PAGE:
Sitting on a whole new species
In early August, retired English professor Al Schneider was in the foothills of Lone Mesa State Park, surveying rare native plants in the inhospitable Mancos shale barrens for the Colorado Natural Heritage Program. He was on his belly photographing the recently discovered species Physaria Pulvinata when he realized he was crushing another lovely plant.
The flower was "delicate, with masses of brilliant yellow flowers topping gracefully arching stems." It had escaped his notice at first, but on closer inspection he found it wasn't quite like any other plant he knew. Al consulted Weber and Whitman's guide to Colorado flora on the Western slope, following the key two times without a successful ID. He then called botanist Peggy Lyons over, and she couldn't find it either.
He referenced other botanical keys and emailed photos of the plant to several experts. No one had seen the shrub before. Finally, he got a definitive answer from Colorado plant guru Bill Weber: "Your new Gutierrezia is beautiful."
Gutierrezia is the genus name for a group of plants which belong to the sunflower family, Asteraceae. Plants of this genus are often referred to as Snakeweeds, and different species can be found all over America, though they are concentrated in the West. The fact that Snakeweeds are so common may be why this new species was overlooked. To the untrained observer, it might be mistaken for an immature or stunted version of a well-known plant.
But as President of the Southwest Chapter of the Colorado Native Plant Society, Al has developed an eye for fine distinctions. When asked how he had noticed the new plant, Al said, "How do we notice anything? It's a matter of a lot of experience, being in tune with what you're looking at, and being receptive. So many times we have eyes but we don't really see."
It isn't hard to draw a connection between Al the English professor and Al the botanist, especially when you hear his passion for the Latin names of plants. "The trouble with common names," he says, is that "ten different families of plant could share the same common name." People assign them willy-nilly, with no regard for relationships between plants. It gets confusing.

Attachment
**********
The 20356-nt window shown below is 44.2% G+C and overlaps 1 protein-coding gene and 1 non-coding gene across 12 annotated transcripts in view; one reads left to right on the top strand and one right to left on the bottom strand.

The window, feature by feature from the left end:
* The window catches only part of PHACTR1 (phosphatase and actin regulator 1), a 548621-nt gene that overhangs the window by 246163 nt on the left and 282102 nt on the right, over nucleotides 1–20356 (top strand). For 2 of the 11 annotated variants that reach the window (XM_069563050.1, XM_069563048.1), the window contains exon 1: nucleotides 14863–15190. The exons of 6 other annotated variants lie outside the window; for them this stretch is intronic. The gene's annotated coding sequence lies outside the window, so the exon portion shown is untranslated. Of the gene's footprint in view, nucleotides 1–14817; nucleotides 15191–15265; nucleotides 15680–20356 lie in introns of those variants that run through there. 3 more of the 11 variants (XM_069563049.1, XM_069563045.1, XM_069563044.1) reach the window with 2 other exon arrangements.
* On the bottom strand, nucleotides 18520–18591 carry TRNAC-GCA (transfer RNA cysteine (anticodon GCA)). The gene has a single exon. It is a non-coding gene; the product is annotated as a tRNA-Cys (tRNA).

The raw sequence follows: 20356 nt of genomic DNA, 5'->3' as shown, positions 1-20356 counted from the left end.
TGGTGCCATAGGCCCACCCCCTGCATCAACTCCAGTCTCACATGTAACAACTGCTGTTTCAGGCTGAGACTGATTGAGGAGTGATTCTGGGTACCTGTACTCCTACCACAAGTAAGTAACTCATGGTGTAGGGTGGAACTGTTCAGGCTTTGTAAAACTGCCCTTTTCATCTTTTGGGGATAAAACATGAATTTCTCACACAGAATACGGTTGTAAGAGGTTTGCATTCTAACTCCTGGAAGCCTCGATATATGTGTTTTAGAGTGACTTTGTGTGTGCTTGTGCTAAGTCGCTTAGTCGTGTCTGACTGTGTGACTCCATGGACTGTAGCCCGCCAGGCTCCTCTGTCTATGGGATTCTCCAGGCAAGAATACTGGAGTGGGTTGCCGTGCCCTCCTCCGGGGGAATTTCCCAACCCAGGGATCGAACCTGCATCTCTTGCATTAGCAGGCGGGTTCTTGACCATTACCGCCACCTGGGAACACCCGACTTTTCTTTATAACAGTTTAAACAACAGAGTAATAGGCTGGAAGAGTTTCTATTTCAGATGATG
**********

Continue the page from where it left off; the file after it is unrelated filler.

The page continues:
Cases in point — the Asteraceae family is commonly referred to as the aster, daisy, OR sunflower family. Another example is the "Skunk Cabbage," which in the eastern states is a foul-smelling, marsh-loving plant, with large purple and green mottled leaves. In the western states, "Skunk Cabbage" has large yellow leaves that curl, hoodlike, around a central spike. Both are from the family Araceae, so they share a common basic structure, but Eastern Skunk Cabbage is actually Symplocarpus foetidus, and Western Skunk Cabbage is Lysichiton americanus.
All the confusion, Al argues, could be dispelled if everyone only learned the Latin names, which are universally understood. An alien from outer space, collecting specimens, will have a good sense of what to look for if you send her in search of Hyacinthoides non-scripta, but if you say "bluebell," well, the possibilities are endless. On the website he authors, Southwest Colorado Flowers, Al writes, "My wife and I have special common names that we have assigned to a few plants and we do use these names occasionally — in a whisper only to each other."
This is Al's first discovery. "I don't get that revved up or excited about things," Al said, his voice betraying irrepressible enthusiasm. The most important thing, he said, is that his find encourages people to go make their own discoveries.
His two daughters and granddaughters still rank higher on his list of life accomplishments, but framing the first recognized specimen of Gutierrezia elegans, named for its graceful symmetry, was a joyful occasion.